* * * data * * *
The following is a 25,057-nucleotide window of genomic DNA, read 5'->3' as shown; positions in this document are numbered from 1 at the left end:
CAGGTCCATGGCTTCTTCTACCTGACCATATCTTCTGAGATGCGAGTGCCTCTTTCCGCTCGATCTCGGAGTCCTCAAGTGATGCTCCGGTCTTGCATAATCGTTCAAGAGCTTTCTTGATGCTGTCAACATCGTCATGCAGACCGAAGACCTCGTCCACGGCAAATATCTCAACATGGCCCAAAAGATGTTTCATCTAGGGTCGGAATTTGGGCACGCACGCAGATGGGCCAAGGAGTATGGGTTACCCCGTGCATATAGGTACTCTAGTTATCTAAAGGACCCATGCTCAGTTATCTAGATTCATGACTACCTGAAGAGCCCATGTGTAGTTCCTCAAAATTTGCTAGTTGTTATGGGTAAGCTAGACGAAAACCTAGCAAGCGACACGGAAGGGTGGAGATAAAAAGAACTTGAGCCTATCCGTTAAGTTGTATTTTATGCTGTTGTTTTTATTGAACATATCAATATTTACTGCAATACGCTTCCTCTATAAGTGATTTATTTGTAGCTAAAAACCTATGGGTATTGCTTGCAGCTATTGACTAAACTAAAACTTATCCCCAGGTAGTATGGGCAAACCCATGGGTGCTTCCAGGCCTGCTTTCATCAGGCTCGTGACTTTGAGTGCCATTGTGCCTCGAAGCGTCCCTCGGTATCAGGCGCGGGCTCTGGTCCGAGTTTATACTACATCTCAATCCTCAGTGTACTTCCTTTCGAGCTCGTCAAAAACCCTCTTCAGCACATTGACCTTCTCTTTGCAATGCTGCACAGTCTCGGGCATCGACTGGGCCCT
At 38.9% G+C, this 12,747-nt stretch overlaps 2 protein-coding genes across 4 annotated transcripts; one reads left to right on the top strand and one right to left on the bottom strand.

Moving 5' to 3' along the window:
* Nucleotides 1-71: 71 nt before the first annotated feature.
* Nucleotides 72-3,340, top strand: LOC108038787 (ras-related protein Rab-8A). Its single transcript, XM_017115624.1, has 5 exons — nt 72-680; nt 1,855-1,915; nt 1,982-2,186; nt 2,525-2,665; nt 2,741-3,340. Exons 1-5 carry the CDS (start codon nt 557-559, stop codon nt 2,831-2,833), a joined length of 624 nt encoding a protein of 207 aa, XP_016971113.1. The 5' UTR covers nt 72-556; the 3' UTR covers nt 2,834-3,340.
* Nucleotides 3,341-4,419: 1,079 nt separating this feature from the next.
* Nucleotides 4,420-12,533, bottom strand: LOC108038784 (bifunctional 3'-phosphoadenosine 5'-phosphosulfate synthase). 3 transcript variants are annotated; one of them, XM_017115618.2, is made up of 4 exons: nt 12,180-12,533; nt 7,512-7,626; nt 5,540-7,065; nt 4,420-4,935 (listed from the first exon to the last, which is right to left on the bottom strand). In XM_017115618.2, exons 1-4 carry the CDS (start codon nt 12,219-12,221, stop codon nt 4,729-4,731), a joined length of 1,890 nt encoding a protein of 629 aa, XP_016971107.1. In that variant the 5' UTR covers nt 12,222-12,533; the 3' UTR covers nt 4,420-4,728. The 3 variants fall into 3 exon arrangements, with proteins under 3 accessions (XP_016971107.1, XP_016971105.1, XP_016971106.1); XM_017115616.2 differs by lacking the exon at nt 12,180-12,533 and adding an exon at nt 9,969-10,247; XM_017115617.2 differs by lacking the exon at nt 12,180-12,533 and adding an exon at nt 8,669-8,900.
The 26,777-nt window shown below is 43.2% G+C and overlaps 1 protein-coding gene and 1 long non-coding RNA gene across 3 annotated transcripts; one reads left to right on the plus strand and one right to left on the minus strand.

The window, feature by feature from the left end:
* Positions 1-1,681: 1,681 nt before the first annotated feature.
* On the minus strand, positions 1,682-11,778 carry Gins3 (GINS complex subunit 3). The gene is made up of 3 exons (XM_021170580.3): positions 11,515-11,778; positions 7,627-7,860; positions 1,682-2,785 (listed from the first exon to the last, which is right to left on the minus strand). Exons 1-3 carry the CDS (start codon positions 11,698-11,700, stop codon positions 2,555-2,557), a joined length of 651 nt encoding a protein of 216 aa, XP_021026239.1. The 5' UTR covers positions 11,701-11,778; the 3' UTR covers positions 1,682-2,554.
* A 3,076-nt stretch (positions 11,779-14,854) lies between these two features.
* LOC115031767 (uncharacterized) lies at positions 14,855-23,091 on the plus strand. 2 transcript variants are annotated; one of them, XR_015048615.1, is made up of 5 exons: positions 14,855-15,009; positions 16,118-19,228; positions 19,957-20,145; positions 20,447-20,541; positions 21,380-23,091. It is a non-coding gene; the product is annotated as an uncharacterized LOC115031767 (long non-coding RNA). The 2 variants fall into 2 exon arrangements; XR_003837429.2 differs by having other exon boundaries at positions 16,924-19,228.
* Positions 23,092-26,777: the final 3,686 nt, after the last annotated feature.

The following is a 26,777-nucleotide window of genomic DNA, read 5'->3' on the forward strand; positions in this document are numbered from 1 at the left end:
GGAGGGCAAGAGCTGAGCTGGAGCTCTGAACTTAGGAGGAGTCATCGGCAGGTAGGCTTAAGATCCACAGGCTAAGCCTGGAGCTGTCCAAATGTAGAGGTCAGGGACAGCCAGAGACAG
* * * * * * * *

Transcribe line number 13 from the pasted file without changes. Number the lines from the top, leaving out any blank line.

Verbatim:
* A 3,076-nt stretch (positions 11,779-14,854) lies between these two features.